Nathan Elkins writes about the Deutsche Bank's plans to break up and sell the historic coin collection of the Kings of Hannover. See: http://coinarchaeology.blogspot.com/2009/01/disaster-in-germany-royal-collection-of.html
The historical nature of this collection is probably magnified because Queen Elizabeth II traces her family's ancestry back to Georg Ludwig van Hannover who in 1714 was crowned as English King George I. Indeed, QE II apparently still is viewed as the head of Hannover's royal house.
This appears to be a distress sale of the entire collection and hence entirely different from the recent deaccession of Greek die duplicates from the ANS. See: http://culturalpropertyobserver.blogspot.com/2008/11/ans-to-auction-off-greek-die-duplicates.html. For more about the Deutsche bank's financial problems, see: http://topics.nytimes.com/top/news/business/companies/deutsche_bank_ag/index.html?inline=nyt-org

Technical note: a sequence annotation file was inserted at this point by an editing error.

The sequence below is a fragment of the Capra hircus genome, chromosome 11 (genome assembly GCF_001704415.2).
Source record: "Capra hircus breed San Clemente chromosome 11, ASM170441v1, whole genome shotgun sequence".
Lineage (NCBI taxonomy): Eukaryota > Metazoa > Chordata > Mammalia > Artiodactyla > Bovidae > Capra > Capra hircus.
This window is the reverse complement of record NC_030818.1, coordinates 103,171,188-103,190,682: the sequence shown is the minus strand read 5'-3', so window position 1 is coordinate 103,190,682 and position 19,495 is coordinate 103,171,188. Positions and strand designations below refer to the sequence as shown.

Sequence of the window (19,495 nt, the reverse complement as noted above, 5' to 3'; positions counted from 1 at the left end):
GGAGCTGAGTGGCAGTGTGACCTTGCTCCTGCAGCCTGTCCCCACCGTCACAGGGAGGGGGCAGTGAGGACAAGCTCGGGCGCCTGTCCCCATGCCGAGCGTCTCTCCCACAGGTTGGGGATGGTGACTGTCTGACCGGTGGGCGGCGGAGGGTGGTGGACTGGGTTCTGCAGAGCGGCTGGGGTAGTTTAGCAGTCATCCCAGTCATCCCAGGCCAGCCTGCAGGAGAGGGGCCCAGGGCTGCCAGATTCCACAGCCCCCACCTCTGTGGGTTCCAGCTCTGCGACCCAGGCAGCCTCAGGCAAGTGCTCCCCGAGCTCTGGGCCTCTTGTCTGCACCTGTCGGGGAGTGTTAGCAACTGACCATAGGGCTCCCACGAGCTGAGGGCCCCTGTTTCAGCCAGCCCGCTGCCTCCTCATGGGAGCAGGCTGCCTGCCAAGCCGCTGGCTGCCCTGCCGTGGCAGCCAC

If such a sale goes through, it will be viewed as devastating for scholars and collectors who think that old collections should remain intact for numismatic study. Still, presumably there may be some legal restrictions on the sale that will make a break up of the collection and transfer from Germany less likely than scholars fear.